Ocwen Financial has officially announced the sale of $45 billion in mortgage servicing rights (MSRs) to JPMorgan Chase.
The sale, which includes 266,000 ‘high-quality’ Fannie Mae loans, was previously announced in the Wall Street Journal in March. However, Ocwen didn't make it official until this week because the deal was still subject to a definitive agreement and required approval from Fannie Mae and the Federal Housing Finance Agency (FHFA).
‘Buying this prime servicing book will improve the quality of our servicing portfolio and will help drive a stronger and less volatile mortgage business,’ Kevin Waters, CEO of Chase Mortgage Banking, says in a statement. ‘We expect the portfolio, in addition to lower delinquency rates overall, will help improve the value of our business.’
‘Ocwen previously announced that the company signed a letter of intent with a buyer on the sale of mortgage servicing rights on a portfolio ofÂ performing agency loans owned by Fannie Mae with a total unpaid principal balance of approximately $45 billion,’ Ocwen says in a release. ‘The letter of intent was subject to a definitive agreement and Fannie Mae and FHFA approvals. The agreement is now signed and the necessary approvals have been obtained. This sale to Chase furthers Ocwen's corporate strategy of reducing the size of the company's Agency servicing portfolio.’
The sale is part of Ocwen's recent efforts to reorganize after a spate of regulatory enforcement actions that nearly crippled its operations, ravaged its stock and strained its relationships with investors. As a result of these actions, the company recently decided to discontinue servicing agency-backed mortgages.
In March, Ocwen announced that its subsidiary, Ocwen Loan Servicing, was selling an additional $25 billion in MSRs to Nationstar Mortgage, an indirectly held, wholly owned subsidiary of Nationstar Mortgage Holdings Inc. A month prior to that, Ocwen announced that it had agreed to sell $9.8 billion in agency-backed MSRs to Nationstar.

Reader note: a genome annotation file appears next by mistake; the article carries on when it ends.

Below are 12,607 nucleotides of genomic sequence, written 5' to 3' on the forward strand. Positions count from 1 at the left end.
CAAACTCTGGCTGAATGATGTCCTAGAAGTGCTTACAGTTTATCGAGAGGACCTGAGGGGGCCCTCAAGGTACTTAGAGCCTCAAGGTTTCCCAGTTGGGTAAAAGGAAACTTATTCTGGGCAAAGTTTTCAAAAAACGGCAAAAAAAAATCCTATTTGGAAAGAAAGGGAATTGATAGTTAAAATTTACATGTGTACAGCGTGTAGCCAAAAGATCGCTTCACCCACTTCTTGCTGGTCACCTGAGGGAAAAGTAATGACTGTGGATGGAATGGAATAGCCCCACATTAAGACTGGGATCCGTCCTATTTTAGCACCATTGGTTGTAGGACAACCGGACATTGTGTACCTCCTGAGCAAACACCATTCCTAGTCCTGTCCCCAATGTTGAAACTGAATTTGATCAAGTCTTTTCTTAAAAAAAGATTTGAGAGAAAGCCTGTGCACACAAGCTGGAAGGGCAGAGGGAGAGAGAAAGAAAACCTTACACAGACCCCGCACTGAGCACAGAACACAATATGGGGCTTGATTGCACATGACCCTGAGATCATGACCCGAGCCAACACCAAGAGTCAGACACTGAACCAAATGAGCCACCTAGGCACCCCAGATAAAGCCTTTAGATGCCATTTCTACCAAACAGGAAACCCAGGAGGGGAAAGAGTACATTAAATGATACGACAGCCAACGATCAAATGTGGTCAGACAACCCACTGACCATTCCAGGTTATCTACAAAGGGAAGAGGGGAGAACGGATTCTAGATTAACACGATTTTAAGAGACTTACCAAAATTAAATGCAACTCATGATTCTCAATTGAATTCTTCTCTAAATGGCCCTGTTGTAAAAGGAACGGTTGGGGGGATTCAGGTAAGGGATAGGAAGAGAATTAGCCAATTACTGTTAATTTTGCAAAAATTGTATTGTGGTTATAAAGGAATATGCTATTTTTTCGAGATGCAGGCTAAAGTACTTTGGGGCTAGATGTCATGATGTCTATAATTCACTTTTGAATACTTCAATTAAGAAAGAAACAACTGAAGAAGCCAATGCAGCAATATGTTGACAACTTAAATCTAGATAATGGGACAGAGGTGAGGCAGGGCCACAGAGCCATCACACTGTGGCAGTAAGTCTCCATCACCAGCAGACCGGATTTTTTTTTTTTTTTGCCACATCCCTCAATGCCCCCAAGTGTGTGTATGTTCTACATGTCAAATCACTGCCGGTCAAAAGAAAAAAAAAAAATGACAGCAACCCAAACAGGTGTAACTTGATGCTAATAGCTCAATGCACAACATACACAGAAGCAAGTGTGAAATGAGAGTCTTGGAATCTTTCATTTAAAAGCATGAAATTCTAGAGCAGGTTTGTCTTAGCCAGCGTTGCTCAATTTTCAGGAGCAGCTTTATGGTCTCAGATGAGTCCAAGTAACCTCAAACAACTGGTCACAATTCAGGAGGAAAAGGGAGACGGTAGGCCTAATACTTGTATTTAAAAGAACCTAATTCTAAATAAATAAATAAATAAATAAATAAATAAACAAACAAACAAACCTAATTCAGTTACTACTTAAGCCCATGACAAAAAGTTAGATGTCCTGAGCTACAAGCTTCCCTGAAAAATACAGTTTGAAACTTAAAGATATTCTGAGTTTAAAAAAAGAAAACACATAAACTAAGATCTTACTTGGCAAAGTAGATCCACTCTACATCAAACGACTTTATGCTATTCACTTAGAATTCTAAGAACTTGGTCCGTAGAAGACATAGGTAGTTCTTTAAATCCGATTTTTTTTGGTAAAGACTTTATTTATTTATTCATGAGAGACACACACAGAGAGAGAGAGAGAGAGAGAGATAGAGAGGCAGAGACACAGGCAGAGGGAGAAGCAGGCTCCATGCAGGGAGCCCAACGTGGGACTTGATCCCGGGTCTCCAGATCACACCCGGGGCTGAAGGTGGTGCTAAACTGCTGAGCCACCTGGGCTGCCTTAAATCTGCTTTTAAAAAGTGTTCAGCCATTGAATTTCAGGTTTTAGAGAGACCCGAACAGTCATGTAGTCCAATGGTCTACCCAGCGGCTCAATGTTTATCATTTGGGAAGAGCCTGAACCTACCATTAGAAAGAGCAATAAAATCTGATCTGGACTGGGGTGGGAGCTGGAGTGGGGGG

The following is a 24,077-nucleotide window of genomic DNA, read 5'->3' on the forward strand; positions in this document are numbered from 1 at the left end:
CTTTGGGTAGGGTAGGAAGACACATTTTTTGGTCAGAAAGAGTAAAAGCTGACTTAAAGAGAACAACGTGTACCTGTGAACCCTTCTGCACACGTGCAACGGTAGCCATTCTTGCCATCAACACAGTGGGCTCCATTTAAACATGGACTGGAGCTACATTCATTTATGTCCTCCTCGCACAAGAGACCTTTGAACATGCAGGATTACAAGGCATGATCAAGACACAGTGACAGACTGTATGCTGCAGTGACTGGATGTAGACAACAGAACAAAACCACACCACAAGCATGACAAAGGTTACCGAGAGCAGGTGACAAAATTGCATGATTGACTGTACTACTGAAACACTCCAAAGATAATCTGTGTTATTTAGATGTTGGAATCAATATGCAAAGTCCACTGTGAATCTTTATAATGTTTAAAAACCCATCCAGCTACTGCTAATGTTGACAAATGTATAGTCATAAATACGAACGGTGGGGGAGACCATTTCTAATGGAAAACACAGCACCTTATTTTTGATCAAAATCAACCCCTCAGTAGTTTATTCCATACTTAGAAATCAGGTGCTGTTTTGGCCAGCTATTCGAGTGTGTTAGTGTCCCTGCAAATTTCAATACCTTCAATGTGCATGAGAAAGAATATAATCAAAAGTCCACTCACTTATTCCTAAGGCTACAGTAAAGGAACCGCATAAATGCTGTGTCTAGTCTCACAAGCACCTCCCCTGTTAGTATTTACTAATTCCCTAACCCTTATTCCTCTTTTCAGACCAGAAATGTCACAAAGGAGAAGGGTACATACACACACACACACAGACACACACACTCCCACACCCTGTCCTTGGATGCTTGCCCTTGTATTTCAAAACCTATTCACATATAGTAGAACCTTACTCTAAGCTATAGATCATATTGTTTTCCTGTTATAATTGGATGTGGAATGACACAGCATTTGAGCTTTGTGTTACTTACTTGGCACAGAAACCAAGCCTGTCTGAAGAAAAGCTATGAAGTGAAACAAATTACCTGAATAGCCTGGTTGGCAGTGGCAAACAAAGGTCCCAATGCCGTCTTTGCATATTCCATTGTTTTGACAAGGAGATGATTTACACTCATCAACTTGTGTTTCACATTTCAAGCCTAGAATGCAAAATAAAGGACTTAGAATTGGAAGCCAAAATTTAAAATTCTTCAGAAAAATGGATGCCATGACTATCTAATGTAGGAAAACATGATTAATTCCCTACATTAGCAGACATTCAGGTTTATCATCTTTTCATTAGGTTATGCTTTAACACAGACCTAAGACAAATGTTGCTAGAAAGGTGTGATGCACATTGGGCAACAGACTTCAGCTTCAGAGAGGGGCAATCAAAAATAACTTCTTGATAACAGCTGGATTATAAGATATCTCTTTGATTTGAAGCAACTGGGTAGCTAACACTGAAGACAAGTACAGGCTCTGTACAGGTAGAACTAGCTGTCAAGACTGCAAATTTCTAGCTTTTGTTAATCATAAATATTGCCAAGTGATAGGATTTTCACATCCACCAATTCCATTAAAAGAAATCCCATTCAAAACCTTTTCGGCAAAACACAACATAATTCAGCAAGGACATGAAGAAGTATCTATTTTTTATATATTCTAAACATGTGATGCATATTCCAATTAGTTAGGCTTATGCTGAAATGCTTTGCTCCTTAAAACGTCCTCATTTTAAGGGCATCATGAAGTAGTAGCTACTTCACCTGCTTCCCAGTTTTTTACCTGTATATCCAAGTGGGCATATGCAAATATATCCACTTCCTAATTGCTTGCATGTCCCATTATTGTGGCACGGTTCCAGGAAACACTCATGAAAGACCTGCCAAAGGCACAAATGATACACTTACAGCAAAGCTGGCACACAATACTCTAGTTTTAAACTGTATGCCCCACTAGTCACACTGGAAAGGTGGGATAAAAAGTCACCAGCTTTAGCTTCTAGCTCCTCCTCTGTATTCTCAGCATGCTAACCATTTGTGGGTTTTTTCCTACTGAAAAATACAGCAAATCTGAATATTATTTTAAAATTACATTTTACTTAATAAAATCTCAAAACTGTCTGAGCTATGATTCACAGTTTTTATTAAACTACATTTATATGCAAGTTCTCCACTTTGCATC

Also in March, the company announced that it was selling servicing rights on a portfolio consisting of about 55,500 loans owned by Freddie Mac – with a total principal balance of approximately $9.6 billion – to Green Tree Loan Servicing, an indirectly held, wholly owned, subsidiary of Walter Investment Management Corp.
In more recent news, Ocwen announced May 11 that it has filed its 2014 Form 10-K with the Securities and Exchange Commission without a qualification as to its ability to operate as a going concern.
‘We believe the filing of our 2014 Form 10-K, without a qualification as to our ability to operate as a going concern, is additional evidence that our strategy to strengthen our compliance management system, strengthen the service we provide to our customers and improve our financial stability is working and that confidence in the company is being restored,’ says Ron Faris, president and CEO of Ocwen, in a release.
Faris adds that the filing means the company ‘can now focus more of our resources and energies on building our origination capabilities and executing on our 2015 strategic initiatives’ which include ‘improving the company's risk management, compliance and corporate governance programs; improving capital efficiency and utilization; achieving internal earnings per share targets; improving customer satisfaction/reducing defect rates; improving delinquency rates and increasing non-foreclosure resolutions; improving diversity and inclusion programs; improving franchise value and brand enhancement; and completing key technological initiatives.’
Ocwen recently reported that it had returned to profitability in the first quarter, with net income of about $34.4 million, thus reversing a trend that saw it lose $546 million in 2014.